Taste of welfare system
by Diane Redleaf
Editorial from the Chicago Tribune
July 13, 2006
Just as Hurricane Katrina gave middle-class Americans a view of poverty they were not accustomed to seeing, the recent case of the six-year old boy left by his mother gives happy-go-lucky Taste of Chicago goers a small taste for the fundamental failures of our state’s child welfare system. That system continues to fail to address homelessness, abuse, and the basic needs of children for stability in their care. It failed the boy’s mother by placing her in an abusive adoptive home. It has failed to do more than put bandages over the underlying problems of poverty and neglect that leave single-parent families and especially parents raised by the child welfare system itself– at high risk for permanently unstable lives. Now the State s immediate solution prosecuting the mother for child endangerment and potentially locking her for a good while in a jail cell promises to turn a heartbreaking story into another longer-term child welfare system failure.
The Illinois child welfare system exploded in 1993 in response to the Joseph Wallace case, when parents who ran to the grocery store and left children alone for ten minutes were seen as potential murderers who could never get their children back. Then in 1995, the system contracted radically by cutting out relative placements from its burgeoning caseloads and by instituting under-the-table custody arrangements called safety plans that require no judicial review. Under the politically brilliant leadership of Jess McDonald, DCFS privatized child welfare services and Illinois reached record high adoption levels. Illinois still-dismal record of placement stability started look like beacon of hope for system that is a national disgrace. Poverty and homelessness remained, however, not the child welfare system s problem. And abuse remains a problem that is generally recognized only when it is parents are the abusers, and more rarely seen when a favored foster parent or adoptive parent is the alleged perpetrator.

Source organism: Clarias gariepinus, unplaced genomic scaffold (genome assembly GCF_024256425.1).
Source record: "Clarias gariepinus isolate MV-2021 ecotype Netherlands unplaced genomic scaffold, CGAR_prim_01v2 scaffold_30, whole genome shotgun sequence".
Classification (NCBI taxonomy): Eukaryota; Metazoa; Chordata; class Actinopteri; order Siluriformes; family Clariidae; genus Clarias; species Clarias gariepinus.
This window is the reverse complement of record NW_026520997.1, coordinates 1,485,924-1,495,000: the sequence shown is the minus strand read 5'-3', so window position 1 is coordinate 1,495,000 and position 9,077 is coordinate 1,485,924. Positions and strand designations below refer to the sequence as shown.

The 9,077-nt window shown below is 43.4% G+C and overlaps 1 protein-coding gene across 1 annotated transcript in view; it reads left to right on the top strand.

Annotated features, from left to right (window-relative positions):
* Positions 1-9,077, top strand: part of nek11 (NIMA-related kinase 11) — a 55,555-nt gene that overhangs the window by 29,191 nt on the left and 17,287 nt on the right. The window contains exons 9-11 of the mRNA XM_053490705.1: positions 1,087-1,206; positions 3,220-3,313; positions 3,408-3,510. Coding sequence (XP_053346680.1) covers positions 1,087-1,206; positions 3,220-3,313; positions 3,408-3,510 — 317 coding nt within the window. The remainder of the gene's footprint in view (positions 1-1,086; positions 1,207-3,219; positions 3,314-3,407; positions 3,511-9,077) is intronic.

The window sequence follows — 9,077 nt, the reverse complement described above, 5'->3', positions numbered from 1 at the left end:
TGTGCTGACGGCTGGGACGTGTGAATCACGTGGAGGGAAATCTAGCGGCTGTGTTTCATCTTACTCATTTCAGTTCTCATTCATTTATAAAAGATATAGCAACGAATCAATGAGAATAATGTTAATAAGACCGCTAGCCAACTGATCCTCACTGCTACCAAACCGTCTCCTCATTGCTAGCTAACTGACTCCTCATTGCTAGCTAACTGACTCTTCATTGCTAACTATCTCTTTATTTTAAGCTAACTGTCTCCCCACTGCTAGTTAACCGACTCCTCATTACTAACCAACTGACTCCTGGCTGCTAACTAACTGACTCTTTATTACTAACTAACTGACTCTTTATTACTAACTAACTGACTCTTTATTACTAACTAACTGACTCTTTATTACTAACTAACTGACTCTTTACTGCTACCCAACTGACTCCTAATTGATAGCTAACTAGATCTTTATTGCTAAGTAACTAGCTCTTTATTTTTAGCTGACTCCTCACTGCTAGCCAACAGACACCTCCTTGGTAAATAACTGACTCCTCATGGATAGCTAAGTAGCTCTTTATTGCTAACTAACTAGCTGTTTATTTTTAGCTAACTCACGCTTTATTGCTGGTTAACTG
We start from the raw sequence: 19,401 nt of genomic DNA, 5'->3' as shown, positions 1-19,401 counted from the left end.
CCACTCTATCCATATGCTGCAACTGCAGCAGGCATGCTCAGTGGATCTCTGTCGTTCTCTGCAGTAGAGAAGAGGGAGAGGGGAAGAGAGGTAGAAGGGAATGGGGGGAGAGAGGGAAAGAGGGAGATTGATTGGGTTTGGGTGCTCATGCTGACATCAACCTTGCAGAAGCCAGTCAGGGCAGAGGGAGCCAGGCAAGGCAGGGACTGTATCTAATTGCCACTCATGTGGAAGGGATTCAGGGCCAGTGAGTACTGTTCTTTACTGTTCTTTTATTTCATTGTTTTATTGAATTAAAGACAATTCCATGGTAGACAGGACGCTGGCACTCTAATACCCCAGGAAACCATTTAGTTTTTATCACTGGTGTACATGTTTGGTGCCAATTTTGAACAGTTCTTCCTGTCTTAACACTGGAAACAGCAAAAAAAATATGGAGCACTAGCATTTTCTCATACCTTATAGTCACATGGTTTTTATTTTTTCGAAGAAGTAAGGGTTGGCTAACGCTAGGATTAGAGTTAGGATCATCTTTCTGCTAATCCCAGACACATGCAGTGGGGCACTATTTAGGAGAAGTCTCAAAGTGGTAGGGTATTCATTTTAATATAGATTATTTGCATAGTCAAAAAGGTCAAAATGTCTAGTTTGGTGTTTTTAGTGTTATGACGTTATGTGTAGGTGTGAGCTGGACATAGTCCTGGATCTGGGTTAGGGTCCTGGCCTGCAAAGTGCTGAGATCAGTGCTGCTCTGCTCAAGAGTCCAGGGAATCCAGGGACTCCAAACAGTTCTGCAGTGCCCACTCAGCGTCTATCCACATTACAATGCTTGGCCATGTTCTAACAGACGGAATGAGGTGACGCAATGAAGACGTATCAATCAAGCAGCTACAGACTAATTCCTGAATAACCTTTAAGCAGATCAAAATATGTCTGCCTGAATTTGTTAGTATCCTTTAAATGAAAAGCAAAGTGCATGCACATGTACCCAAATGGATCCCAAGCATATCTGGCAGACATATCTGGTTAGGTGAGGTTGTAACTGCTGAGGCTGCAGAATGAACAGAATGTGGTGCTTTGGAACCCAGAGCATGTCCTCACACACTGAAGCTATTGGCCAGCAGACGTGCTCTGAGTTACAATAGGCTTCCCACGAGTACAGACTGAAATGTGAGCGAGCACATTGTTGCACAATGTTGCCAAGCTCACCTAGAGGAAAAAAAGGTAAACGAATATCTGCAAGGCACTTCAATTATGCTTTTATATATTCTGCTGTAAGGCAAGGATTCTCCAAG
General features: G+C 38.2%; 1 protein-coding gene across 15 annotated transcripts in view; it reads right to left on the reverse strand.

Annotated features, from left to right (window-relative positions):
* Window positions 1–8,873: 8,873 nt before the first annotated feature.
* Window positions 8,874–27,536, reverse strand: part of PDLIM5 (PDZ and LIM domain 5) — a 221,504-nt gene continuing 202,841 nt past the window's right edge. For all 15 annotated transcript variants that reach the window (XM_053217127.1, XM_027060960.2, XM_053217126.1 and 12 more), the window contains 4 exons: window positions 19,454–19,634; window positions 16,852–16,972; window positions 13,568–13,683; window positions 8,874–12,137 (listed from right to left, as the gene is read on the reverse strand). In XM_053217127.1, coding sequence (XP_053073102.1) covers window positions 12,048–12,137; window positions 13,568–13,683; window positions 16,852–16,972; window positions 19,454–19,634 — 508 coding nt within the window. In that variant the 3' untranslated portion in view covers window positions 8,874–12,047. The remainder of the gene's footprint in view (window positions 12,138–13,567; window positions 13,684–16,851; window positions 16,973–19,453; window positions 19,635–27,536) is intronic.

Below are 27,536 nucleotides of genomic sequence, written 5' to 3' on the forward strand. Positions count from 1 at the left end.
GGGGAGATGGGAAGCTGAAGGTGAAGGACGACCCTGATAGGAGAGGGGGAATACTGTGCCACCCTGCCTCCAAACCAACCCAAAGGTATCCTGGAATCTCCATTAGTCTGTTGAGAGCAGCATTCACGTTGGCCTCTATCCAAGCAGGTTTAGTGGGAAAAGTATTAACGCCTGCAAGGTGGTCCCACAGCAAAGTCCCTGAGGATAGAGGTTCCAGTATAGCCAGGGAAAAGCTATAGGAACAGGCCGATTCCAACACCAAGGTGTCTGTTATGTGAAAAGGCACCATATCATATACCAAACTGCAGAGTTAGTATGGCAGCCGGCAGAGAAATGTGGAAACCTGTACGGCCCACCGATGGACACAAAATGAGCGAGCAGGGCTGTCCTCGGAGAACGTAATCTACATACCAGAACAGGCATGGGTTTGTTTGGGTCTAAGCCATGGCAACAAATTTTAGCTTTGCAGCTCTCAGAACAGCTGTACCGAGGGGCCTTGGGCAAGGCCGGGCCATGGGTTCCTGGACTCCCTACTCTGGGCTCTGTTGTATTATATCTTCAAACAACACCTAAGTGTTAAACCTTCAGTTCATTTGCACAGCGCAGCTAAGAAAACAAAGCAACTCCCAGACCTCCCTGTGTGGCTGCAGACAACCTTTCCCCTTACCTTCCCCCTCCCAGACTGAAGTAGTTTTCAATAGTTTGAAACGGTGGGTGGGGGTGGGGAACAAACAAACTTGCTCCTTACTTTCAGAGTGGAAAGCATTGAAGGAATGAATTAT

While the six-year-old boy s case is news today, his mother s case wasn t news when substitute parents the State of Illinois provided to her raised her. Her case wasn t news on the day she became homeless either, just before she left her son behind at the Taste. Her story, like that of a thousands of state wards who are not saved by the system but broken by it, resounds with poverty, homelessness and unstable relationships not the kinds of problems that make the nightly news. To any mother who has been at wits end when a young one vanishes from sight, outrage against a mother who vanishes herself, without a thought for her young son, is natural. But to break the cycle of harm the child welfare system perpetrates, anger at an irresponsible mother will not work; punishment is counterproductive.
Parents cannot be punished into becoming capable of providing stability they never knew themselves. To solve the problems the child welfare system generates, we cannot turn our backs on mothers whose sons love them despite everything wrong they do.
A new model for foster care one that supports (and houses) mothers and children together–is urgently needed. We should stop punishing mothers for the failures that the child welfare system itself has caused. If the six-year-old boy is to achieve success in life instead of what the foster care system too often promises, he needs to be supported in loving the parents he was born to, outrageous though their behavior may be. And his parents mother and father alike–need to be helped to be able to support him too.
* Diane Redleaf is a Chicago lawyer who has litigated numerous precedent-setting cases against DCFS. She is also the Executive Director of a new not-for-profit organization, the Family Defense Center, which advocates family-centered child welfare policies and practices as consistent with children s best interests. Diane L. Redleaf, The Redleaf Law Firm & The Family Defense Center Chicago